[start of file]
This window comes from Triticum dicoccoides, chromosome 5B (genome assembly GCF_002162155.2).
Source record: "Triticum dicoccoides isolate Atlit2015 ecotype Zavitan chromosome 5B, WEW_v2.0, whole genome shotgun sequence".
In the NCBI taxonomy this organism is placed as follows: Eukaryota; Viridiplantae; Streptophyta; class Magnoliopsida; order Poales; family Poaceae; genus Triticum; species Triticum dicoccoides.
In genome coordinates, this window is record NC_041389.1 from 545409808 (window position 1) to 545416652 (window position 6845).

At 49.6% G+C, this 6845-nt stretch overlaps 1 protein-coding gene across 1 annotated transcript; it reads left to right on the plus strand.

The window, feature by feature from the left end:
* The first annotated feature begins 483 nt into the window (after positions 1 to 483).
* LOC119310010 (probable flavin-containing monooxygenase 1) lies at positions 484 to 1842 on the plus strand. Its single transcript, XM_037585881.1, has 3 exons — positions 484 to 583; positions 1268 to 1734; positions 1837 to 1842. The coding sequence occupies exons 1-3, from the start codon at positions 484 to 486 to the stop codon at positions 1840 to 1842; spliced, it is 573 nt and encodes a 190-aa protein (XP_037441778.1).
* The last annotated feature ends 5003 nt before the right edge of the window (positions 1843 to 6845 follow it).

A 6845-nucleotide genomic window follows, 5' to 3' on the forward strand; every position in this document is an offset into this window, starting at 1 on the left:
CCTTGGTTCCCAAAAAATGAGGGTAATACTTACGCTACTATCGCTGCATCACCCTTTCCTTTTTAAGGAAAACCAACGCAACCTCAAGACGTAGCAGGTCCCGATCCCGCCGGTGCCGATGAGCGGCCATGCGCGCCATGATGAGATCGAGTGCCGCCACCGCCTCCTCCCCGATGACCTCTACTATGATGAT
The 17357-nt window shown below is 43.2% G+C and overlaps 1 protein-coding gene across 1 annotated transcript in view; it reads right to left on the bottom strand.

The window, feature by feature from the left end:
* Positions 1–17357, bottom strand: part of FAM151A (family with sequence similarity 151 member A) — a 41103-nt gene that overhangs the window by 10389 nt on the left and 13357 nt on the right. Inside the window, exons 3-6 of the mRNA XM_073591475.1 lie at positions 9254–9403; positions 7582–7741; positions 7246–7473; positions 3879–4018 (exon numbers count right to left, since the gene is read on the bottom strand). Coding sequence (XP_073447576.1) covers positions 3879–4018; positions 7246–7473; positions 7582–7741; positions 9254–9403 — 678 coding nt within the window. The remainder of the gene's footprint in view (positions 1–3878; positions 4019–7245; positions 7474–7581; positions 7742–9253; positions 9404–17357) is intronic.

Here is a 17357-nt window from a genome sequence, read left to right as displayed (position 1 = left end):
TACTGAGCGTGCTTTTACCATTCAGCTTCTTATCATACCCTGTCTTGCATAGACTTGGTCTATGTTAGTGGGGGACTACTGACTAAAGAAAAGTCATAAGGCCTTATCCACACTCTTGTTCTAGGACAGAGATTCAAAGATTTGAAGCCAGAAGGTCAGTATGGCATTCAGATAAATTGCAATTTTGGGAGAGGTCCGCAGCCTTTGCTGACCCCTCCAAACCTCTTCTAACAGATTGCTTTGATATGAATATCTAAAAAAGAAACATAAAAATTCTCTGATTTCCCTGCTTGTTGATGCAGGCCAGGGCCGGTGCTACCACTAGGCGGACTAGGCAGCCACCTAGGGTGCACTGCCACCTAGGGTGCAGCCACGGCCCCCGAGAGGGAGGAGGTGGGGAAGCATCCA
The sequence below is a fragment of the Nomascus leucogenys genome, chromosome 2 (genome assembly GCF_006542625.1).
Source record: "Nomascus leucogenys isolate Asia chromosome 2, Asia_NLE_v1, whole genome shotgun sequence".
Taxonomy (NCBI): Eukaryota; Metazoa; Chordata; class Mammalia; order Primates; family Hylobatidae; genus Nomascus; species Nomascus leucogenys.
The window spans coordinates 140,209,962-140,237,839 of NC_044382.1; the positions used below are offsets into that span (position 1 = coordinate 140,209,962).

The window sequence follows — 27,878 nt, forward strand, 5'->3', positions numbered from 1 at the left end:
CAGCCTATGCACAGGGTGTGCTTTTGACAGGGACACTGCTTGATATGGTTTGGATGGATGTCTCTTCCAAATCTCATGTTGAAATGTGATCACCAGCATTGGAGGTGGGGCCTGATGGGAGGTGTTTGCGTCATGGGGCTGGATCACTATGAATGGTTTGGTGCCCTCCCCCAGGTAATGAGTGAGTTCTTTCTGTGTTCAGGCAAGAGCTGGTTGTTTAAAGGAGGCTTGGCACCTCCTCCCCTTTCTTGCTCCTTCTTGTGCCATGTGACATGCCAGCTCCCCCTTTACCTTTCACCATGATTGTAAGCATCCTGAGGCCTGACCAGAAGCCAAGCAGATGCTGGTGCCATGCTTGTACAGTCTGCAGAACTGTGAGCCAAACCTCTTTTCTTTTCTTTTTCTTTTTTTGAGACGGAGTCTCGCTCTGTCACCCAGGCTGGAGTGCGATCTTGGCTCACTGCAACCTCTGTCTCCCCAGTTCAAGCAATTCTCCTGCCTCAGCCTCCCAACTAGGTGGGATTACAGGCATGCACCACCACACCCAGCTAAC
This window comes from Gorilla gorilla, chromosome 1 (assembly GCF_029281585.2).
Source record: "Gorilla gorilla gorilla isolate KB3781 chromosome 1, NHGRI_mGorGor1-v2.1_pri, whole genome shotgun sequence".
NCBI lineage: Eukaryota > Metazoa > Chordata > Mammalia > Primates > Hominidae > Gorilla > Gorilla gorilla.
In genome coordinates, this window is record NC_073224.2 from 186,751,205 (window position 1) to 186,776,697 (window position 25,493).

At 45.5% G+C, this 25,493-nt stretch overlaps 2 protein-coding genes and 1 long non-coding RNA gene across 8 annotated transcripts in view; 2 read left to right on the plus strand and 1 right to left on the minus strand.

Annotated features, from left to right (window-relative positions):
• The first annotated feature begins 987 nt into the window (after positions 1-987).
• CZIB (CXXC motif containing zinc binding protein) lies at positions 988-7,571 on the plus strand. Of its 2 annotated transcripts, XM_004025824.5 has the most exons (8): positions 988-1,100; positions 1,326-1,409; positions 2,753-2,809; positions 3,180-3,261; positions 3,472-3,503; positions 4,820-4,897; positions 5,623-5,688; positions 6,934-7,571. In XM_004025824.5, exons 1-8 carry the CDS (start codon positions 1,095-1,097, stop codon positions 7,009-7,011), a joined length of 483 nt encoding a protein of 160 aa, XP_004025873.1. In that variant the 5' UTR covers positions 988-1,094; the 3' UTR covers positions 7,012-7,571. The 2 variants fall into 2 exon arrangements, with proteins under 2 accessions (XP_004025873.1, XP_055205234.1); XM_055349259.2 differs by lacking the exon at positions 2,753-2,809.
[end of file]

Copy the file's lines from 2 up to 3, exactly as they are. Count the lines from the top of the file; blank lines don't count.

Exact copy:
Source record: "Triticum dicoccoides isolate Atlit2015 ecotype Zavitan chromosome 5B, WEW_v2.0, whole genome shotgun sequence".
In the NCBI taxonomy this organism is placed as follows: Eukaryota; Viridiplantae; Streptophyta; class Magnoliopsida; order Poales; family Poaceae; genus Triticum; species Triticum dicoccoides.